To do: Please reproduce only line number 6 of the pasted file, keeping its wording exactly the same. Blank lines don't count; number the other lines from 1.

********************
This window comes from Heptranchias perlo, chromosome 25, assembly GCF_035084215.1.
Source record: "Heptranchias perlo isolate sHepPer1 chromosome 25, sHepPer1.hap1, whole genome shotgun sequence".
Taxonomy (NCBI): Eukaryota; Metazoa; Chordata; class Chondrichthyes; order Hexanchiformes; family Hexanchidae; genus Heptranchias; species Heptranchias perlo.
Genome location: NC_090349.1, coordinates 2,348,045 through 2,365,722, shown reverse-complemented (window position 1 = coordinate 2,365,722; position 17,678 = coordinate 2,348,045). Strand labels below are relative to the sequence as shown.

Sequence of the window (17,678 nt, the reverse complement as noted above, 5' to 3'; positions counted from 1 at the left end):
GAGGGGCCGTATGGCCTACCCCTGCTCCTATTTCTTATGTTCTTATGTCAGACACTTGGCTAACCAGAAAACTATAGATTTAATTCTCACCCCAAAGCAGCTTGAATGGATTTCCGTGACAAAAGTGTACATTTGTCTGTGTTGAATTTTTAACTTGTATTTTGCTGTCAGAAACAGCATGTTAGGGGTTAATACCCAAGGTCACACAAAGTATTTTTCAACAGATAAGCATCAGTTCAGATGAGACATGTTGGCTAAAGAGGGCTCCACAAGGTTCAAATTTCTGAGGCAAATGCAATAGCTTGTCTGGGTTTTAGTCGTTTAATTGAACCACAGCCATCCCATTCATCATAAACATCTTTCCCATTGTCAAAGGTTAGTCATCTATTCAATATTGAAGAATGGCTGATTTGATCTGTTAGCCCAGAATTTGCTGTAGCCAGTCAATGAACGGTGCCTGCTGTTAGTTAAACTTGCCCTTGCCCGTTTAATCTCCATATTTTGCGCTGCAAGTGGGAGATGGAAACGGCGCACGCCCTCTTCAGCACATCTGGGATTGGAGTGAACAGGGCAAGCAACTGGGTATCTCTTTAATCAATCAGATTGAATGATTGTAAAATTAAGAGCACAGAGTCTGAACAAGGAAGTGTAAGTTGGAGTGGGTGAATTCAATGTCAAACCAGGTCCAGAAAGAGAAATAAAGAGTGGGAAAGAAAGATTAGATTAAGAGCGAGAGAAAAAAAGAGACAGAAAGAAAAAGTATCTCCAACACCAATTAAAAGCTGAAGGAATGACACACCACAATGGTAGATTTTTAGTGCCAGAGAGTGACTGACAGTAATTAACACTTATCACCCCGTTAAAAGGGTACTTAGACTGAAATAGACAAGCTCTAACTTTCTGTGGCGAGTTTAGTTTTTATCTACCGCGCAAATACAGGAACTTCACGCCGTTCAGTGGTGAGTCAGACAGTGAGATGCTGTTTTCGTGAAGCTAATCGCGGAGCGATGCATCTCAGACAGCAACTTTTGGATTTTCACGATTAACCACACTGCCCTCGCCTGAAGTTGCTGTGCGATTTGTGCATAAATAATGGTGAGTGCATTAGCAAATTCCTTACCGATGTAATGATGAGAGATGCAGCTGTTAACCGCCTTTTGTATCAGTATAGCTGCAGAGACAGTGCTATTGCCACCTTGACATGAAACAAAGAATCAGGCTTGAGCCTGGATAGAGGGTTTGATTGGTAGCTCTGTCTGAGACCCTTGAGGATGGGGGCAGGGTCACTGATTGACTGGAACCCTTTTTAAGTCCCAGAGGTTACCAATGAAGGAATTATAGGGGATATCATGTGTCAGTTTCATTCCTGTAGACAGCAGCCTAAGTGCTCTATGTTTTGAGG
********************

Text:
GAGGGGCCGTATGGCCTACCCCTGCTCCTATTTCTTATGTTCTTATGTCAGACACTTGGCTAACCAGAAAACTATAGATTTAATTCTCACCCCAAAGCAGCTTGAATGGATTTCCGTGACAAAAGTGTACATTTGTCTGTGTTGAATTTTTAACTTGTATTTTGCTGTCAGAAACAGCATGTTAGGGGTTAATACCCAAGGTCACACAAAGTATTTTTCAACAGATAAGCATCAGTTCAGATGAGACATGTTGGCTAAAGAGGGCTCCACAAGGTTCAAATTTCTGAGGCAAATGCAATAGCTTGTCTGGGTTTTAGTCGTTTAATTGAACCACAGCCATCCCATTCATCATAAACATCTTTCCCATTGTCAAAGGTTAGTCATCTATTCAATATTGAAGAATGGCTGATTTGATCTGTTAGCCCAGAATTTGCTGTAGCCAGTCAATGAACGGTGCCTGCTGTTAGTTAAACTTGCCCTTGCCCGTTTAATCTCCATATTTTGCGCTGCAAGTGGGAGATGGAAACGGCGCACGCCCTCTTCAGCACATCTGGGATTGGAGTGAACAGGGCAAGCAACTGGGTATCTCTTTAATCAATCAGATTGAATGATTGTAAAATTAAGAGCACAGAGTCTGAACAAGGAAGTGTAAGTTGGAGTGGGTGAATTCAATGTCAAACCAGGTCCAGAAAGAGAAATAAAGAGTGGGAAAGAAAGATTAGATTAAGAGCGAGAGAAAAAAAGAGACAGAAAGAAAAAGTATCTCCAACACCAATTAAAAGCTGAAGGAATGACACACCACAATGGTAGATTTTTAGTGCCAGAGAGTGACTGACAGTAATTAACACTTATCACCCCGTTAAAAGGGTACTTAGACTGAAATAGACAAGCTCTAACTTTCTGTGGCGAGTTTAGTTTTTATCTACCGCGCAAATACAGGAACTTCACGCCGTTCAGTGGTGAGTCAGACAGTGAGATGCTGTTTTCGTGAAGCTAATCGCGGAGCGATGCATCTCAGACAGCAACTTTTGGATTTTCACGATTAACCACACTGCCCTCGCCTGAAGTTGCTGTGCGATTTGTGCATAAATAATGGTGAGTGCATTAGCAAATTCCTTACCGATGTAATGATGAGAGATGCAGCTGTTAACCGCCTTTTGTATCAGTATAGCTGCAGAGACAGTGCTATTGCCACCTTGACATGAAACAAAGAATCAGGCTTGAGCCTGGATAGAGGGTTTGATTGGTAGCTCTGTCTGAGACCCTTGAGGATGGGGGCAGGGTCACTGATTGACTGGAACCCTTTTTAAGTCCCAGAGGTTACCAATGAAGGAATTATAGGGGATATCATGTGTCAGTTTCATTCCTGTAGACAGCAGCCTAAGTGCTCTATGTTTTGAGG